The Chicks mourn the loss of founding member Laura Lynch

The Chicks mourn the loss of founding member Laura Lynch

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The Chicks said goodbye to one of their own this weekend.

“We are shocked and saddened to learn of the passing of Laura Lynch, a founding member of The Chicks,” wrote current band members Natalie Maines, Martie Maguire and Emily Strayer on Instagram and X on Saturday. “We hold a special place in our hearts for the time we spent playing music, laughing and traveling together. … Laura had a gift for design, a love of all things Texas and was instrumental in the early success of the band.”

Lynch — once the lead vocalist and upright bassist for a band that was previously known as the Dixie Chicks — was killed Friday in a head-on collision about seven miles west of Cornudas, Tex., near El Paso. Her eastbound Ford F-150 was struck by a westbound Dodge Ram, whose driver was attempting to pass a vehicle, according to the Texas Department of Public Safety. Lynch was 65. An investigation into the accident is ongoing.

Musician Sheryl Crow, who has collaborated with the Chicks, commented on their Instagram post: “Feeling your sadness.”

“Sad to hear of the passing of my dear friend Laura Lynch,” wrote Rep. Roger Williams (R-Tex.) on X. “Laura was a great American and an example of the American dream.”

Lynch, the only founding member of the Dixie Chicks who was actually from Texas, was raised on her grandfather’s ranch near the Mexico border and worked as a stockbroker before co-founding the band in 1989, according to the Washington Times. The Dixie Chicks first gigged on street corners in Dallas before moving on to “fried-egg jobs.”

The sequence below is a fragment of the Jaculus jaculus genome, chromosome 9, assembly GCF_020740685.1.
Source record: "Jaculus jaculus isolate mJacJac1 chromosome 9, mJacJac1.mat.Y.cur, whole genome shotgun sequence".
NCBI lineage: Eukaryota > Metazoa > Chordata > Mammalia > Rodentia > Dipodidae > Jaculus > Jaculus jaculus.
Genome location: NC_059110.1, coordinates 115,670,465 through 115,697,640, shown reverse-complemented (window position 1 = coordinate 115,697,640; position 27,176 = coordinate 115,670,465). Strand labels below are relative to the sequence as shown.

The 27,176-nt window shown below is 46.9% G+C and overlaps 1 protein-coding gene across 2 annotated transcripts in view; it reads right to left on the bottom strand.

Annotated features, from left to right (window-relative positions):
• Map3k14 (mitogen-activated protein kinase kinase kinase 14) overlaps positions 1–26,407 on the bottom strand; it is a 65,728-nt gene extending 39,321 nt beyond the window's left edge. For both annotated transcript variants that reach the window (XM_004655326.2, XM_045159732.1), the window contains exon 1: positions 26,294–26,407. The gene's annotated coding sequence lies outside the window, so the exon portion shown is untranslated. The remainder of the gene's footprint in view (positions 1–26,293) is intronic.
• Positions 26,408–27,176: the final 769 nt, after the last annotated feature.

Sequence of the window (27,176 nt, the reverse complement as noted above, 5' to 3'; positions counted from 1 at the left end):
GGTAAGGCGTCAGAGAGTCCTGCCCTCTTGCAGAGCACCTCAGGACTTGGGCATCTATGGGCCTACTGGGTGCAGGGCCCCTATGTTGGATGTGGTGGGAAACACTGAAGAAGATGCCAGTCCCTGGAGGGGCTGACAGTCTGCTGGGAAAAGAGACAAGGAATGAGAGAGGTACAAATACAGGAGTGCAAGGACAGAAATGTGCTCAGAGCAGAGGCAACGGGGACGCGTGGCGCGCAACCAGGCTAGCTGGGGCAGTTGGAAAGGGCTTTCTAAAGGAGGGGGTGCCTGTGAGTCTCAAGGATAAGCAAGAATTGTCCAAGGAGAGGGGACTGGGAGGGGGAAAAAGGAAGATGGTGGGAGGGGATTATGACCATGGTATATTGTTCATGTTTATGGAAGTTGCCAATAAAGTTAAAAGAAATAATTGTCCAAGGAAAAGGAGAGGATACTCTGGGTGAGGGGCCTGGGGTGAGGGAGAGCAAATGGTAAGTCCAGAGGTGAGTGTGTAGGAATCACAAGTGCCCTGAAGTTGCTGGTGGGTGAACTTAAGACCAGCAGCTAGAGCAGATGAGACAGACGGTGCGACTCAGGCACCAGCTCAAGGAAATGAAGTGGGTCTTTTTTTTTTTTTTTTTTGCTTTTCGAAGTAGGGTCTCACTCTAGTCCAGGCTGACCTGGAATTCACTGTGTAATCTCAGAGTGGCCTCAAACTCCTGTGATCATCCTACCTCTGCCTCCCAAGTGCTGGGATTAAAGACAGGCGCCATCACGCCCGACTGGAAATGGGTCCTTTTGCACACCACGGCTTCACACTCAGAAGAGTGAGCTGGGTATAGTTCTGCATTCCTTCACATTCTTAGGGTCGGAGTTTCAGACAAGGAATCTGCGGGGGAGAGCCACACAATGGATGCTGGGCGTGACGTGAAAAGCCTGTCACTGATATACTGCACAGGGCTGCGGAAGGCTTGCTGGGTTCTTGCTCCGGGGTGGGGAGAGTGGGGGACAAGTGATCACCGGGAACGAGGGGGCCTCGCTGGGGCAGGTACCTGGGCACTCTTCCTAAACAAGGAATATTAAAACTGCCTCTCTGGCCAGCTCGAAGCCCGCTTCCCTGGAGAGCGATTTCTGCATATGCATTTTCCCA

“We would play these Sunday-morning gigs in these barbecue joints, and then they’d either pay us or feed us,” Lynch told the Times in 1991.

The band originally played bluegrass and “cowgirl music,” as they called it, with four-part harmony, striving to put a fresh spin on an old-time sound.

Lynch’s “beautiful soprano begs comparison to the singing of Dolly Parton and Alison Krauss,” wrote The Post’s Eric Brace in March 1992, after the Dixie Chicks performed at the Birchmere in Alexandria, Va. Lynch’s smoky torch song “Pink Toenails” was a standout in a set that galloped through genres: Texas swing, bluegrass, country, Irish, doo-wop and modern folk.

“Our brand of cowgirl music is a mixture of old-time country music, bluegrass music, acoustic,” Lynch told NPR in July 1992, adding: “What we’re doing is kind of carving our own notch in, I don’t know, what we hope is going make a little musical history.”

In 1995, Lynch, then 37, was replaced by Maines, then 21.

“We thought we needed to make a music decision now,” Maguire told the Dallas Morning News in November 1995, describing the change as “the passing of the baton.”

“It can’t really be characterized as a resignation,” Lynch said then, acknowledging that age was a factor. She quit music and focused on raising her daughter.

The band went on to mainstream stardom with 1998’s “Wide Open Spaces,” which won best country album at the Grammy Awards.

Lynch told the Associated Press in 2003 that she didn’t regret missing out on the fame and that she had fond memories of leading the band through its hectic, hardscrabble early days.

“It was worth it,” Lynch said then.

The Chicks dropped “Dixie” from their name in 2020 but, from its birth, the band was proudly Texan and unabashedly feminine. As one of the band’s T-shirts said in the early 1990s: “The rooster crows but the hen delivers.”

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